Tuesday, 5 August 2014

THE CURSE OF CENTRALIZATION

Back when I was young and naive, I believed the Marxist notion that capitalism was evil and that the government was fair. It seemed to make sense that some profit-oriented rich person would only care about making money while oppressing the workers. I was taught by three socialist teachers in high school that Keynesian economics was a much fairer system as it would supply people's needs and tax the greedy.

It's obvious to me now that those men misled me with their enticing philosophy. Looking dispassionately at the results of socialism and free market capitalism, I plainly see that the former stultifies economic growth while the latter amplifies it. Furthermore, top-down government control is inefficient. Bureaucrats thousands of miles away have no understanding or empathy for local situations.

One recent example of governmental mismanagement was the amalgamation of Alberta's nine regional health boards into one "superboard." This resulted in millions of dollars wasted and massive confusion. Furthermore, bureaucrats in Edmonton thought they could plan for local conditions better than the people who lived hundreds of miles away from the capital.

A dramatic example of this was the meal-planning SNAFU in hospice facilities across the province. Before the boards were collectivized, local people cooked appetizing and nutritious meals for their residents. The word came down from on high that meals would be pre-packaged and sent out to the various facilities. These were bland and unappetizing. Additionally, senior-unfriendly foods like tacos were included in the packages. You can imagine how difficult eating one would be if your hands were arthritic.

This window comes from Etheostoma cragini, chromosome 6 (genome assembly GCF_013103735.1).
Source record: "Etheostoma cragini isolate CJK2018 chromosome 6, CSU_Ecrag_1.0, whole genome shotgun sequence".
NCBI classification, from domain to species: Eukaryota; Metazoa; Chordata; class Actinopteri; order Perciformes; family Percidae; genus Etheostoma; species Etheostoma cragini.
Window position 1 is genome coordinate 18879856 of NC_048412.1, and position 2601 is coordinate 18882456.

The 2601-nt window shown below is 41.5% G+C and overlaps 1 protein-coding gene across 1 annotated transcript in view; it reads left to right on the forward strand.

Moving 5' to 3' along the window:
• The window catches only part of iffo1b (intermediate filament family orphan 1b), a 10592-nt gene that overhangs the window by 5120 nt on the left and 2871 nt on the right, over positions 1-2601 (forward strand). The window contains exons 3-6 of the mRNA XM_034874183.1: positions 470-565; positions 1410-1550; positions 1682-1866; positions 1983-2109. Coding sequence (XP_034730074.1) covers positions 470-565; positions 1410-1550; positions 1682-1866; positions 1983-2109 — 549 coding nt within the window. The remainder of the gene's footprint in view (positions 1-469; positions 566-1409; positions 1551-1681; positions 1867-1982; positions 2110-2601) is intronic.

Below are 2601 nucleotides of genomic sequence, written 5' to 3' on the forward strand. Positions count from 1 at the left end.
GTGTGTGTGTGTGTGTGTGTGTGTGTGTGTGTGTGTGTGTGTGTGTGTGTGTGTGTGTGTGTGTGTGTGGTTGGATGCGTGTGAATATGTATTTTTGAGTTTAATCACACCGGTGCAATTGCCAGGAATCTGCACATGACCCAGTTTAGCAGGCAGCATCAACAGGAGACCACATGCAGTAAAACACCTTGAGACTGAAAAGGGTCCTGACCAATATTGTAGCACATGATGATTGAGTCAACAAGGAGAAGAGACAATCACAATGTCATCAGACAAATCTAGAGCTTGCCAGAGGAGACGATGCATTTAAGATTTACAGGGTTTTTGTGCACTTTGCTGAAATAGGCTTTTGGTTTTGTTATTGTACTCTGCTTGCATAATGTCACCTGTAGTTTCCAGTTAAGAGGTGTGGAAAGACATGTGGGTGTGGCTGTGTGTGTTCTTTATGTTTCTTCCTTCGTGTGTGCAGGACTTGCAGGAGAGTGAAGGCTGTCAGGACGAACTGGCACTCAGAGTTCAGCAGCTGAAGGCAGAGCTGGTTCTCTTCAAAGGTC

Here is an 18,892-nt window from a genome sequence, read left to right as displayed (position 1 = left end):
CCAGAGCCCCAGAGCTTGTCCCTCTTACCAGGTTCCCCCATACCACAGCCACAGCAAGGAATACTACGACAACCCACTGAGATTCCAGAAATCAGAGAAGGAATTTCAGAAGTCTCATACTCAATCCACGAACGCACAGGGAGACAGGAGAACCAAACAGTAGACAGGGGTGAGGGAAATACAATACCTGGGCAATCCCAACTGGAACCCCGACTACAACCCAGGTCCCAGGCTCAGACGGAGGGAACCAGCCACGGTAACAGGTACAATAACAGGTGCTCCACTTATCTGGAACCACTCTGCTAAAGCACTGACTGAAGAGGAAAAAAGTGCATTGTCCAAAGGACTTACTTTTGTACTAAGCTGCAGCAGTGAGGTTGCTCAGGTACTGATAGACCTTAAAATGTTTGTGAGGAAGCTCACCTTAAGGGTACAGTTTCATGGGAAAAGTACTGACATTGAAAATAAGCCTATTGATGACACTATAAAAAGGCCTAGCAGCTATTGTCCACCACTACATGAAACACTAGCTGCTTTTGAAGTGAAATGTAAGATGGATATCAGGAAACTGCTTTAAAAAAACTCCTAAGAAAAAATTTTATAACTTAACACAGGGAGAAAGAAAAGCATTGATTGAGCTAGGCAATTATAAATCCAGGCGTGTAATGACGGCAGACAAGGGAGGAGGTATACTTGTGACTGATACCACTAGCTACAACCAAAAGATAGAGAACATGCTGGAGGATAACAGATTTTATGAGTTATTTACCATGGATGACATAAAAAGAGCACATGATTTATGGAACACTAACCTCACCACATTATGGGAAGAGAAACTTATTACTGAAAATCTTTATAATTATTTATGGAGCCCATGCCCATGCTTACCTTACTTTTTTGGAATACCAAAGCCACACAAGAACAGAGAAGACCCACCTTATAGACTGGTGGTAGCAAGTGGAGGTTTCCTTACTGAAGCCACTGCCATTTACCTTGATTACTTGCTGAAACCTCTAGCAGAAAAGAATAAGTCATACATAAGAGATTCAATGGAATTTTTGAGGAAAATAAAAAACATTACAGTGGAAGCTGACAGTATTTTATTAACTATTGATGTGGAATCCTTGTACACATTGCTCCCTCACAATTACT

Thanks to public pressure stirred up by the Wildrose Party, local cooks are again providing delicious meals to their charges. The Wildrose Party is also pressuring the government to give better care to seniors, including common sense ideas like home care and adaptive aids.

Local charities are likewise better equipped to care for their needy neighbours. A bureaucrat in an air-conditioned office can't relate to an elderly pensioner living in an over-heated apartment in summer. Likewise, distant government employees aren't face to face with those people who need help as local charity workers are. These entities are also dependent on the good will of their donors, causing them to be cautious about mismanagement of funds. Governments, on the other hand, mismanage money all the time and people have grown used to that sort of criminality.

In my own case, I've been helped by local charities and friends while having been harassed in 2003 by my pension case worker. I wrote about how it happened in How I Was Razed: A Journey from Cultism to Christianity. Please check it out at Amazon, Barnes & Noble, and Virtual Bookworm Publishers.